In 2018, a pilot survey of the NYTS was conducted using 2 electronic versions, one programmed to align with the paper-based survey and the other to take advantage of electronic administration, including programmed skip patterns and tobacco product images12; minimal differences in tobacco product use estimates were observed between the 2 electronic pilot survey versions in 2018.12 However, due to various questionnaire improvements and the change in survey administration mode in 2019, statistical testing was not conducted for changes in tobacco product use behaviors (prevalence, frequent use) between 2019 and the previous year. Trends in each specific flavor type used from 2016 to 2019 were examined separately, with the annual percentage change calculated using Joinpoint regression14; analyses were not conducted for flavor categories if any of the estimates were suppressed. Two-sided P values less than .05 were considered statistically significant. Because of the lack of adjustment for multiple comparisons, findings from analyses of differences for flavored e-cigarette use and across survey years have the potential for type I error.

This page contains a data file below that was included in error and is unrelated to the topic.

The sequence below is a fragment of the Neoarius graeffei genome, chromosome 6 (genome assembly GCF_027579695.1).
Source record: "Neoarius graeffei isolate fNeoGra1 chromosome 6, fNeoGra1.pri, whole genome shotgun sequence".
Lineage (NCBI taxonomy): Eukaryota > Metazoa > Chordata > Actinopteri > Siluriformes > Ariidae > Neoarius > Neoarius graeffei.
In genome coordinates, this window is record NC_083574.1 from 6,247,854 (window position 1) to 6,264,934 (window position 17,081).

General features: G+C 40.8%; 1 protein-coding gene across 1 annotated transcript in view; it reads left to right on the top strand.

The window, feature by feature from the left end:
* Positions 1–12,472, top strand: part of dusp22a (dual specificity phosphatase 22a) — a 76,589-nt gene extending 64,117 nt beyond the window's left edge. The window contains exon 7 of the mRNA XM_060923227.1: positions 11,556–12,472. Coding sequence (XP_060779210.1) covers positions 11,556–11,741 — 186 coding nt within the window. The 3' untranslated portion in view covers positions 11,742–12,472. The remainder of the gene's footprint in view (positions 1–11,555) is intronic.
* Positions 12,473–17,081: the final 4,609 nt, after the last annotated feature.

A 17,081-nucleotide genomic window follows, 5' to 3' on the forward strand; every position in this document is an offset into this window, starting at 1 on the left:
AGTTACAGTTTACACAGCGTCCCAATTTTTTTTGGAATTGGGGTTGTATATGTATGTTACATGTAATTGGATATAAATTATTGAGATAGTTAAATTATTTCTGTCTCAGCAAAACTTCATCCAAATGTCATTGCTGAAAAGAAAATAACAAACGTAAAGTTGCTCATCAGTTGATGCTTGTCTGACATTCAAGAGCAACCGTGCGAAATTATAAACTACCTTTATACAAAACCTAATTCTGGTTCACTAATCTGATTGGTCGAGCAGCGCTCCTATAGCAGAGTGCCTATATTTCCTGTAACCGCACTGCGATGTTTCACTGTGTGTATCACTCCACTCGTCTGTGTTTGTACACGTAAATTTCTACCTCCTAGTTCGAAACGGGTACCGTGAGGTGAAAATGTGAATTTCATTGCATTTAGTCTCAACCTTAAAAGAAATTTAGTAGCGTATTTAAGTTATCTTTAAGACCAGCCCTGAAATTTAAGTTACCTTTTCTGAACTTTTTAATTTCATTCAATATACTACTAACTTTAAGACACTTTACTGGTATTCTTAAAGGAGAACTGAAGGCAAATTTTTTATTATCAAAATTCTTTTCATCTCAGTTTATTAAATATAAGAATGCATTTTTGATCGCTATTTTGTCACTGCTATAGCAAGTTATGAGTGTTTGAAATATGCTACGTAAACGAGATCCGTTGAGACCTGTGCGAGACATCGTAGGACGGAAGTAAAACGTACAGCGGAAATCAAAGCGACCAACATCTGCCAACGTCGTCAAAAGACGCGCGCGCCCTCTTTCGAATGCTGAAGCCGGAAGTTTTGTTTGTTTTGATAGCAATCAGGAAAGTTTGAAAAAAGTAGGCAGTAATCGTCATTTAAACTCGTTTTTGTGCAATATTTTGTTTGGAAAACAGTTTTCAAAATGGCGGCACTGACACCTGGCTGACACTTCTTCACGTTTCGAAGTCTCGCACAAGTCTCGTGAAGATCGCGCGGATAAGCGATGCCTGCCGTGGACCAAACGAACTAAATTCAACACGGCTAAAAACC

Results

A total of 19 018 high school and middle school students participated in the 2019 NYTS (overall response rate: 66.3%; product of school [77.2%] and student [85.8%] participation rates) (Table 1). Of these, 9099 were female (47.7%) and 9352 were non-Hispanic white (54.9%). The distribution of participants was similar across grades, ranging from 2306 (12.9%) in 12th grade to 3024 (14.6%) in seventh grade. Participants who indicated that they were ungraded, were in another grade, or who did not respond to that question (n = 84, 0.4%) were excluded from analyses stratified by school type. Among the 10 097 high school students who participated in the survey, the mean (SD) age was 16.1 (3.0) years and 47.5% were female; among the 8837 middle school students who participated, the mean (SD) age was 12.7 (2.8) years and 48.7% were female.